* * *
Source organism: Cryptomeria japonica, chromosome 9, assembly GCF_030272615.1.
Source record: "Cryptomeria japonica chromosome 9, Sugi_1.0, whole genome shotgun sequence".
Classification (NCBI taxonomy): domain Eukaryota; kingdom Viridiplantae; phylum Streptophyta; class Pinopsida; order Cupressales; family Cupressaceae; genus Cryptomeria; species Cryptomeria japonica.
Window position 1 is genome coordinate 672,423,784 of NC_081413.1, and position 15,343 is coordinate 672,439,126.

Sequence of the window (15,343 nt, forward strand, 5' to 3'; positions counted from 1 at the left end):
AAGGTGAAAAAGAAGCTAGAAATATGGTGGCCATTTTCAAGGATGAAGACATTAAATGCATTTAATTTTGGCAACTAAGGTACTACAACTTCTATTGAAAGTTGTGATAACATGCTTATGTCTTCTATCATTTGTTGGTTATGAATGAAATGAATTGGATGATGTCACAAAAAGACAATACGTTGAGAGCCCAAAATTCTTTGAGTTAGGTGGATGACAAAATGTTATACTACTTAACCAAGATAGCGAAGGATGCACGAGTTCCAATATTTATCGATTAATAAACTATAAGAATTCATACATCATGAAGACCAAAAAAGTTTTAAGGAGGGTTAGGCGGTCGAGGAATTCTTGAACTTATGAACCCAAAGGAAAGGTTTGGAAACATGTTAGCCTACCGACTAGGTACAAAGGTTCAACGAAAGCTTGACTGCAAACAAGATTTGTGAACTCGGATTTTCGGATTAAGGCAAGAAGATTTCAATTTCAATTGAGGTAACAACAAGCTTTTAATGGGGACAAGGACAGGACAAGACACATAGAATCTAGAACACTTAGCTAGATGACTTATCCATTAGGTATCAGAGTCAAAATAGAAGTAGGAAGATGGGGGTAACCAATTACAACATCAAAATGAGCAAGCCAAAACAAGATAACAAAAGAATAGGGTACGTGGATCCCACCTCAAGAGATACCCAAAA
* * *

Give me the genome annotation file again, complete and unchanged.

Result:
Source organism: Cryptomeria japonica, chromosome 9, assembly GCF_030272615.1.
Source record: "Cryptomeria japonica chromosome 9, Sugi_1.0, whole genome shotgun sequence".
Classification (NCBI taxonomy): domain Eukaryota; kingdom Viridiplantae; phylum Streptophyta; class Pinopsida; order Cupressales; family Cupressaceae; genus Cryptomeria; species Cryptomeria japonica.
Window position 1 is genome coordinate 672,423,784 of NC_081413.1, and position 15,343 is coordinate 672,439,126.

Sequence of the window (15,343 nt, forward strand, 5' to 3'; positions counted from 1 at the left end):
AAGGTGAAAAAGAAGCTAGAAATATGGTGGCCATTTTCAAGGATGAAGACATTAAATGCATTTAATTTTGGCAACTAAGGTACTACAACTTCTATTGAAAGTTGTGATAACATGCTTATGTCTTCTATCATTTGTTGGTTATGAATGAAATGAATTGGATGATGTCACAAAAAGACAATACGTTGAGAGCCCAAAATTCTTTGAGTTAGGTGGATGACAAAATGTTATACTACTTAACCAAGATAGCGAAGGATGCACGAGTTCCAATATTTATCGATTAATAAACTATAAGAATTCATACATCATGAAGACCAAAAAAGTTTTAAGGAGGGTTAGGCGGTCGAGGAATTCTTGAACTTATGAACCCAAAGGAAAGGTTTGGAAACATGTTAGCCTACCGACTAGGTACAAAGGTTCAACGAAAGCTTGACTGCAAACAAGATTTGTGAACTCGGATTTTCGGATTAAGGCAAGAAGATTTCAATTTCAATTGAGGTAACAACAAGCTTTTAATGGGGACAAGGACAGGACAAGACACATAGAATCTAGAACACTTAGCTAGATGACTTATCCATTAGGTATCAGAGTCAAAATAGAAGTAGGAAGATGGGGGTAACCAATTACAACATCAAAATGAGCAAGCCAAAACAAGATAACAAAAGAATAGGGTACGTGGATCCCACCTCAAGAGATACCCAAAA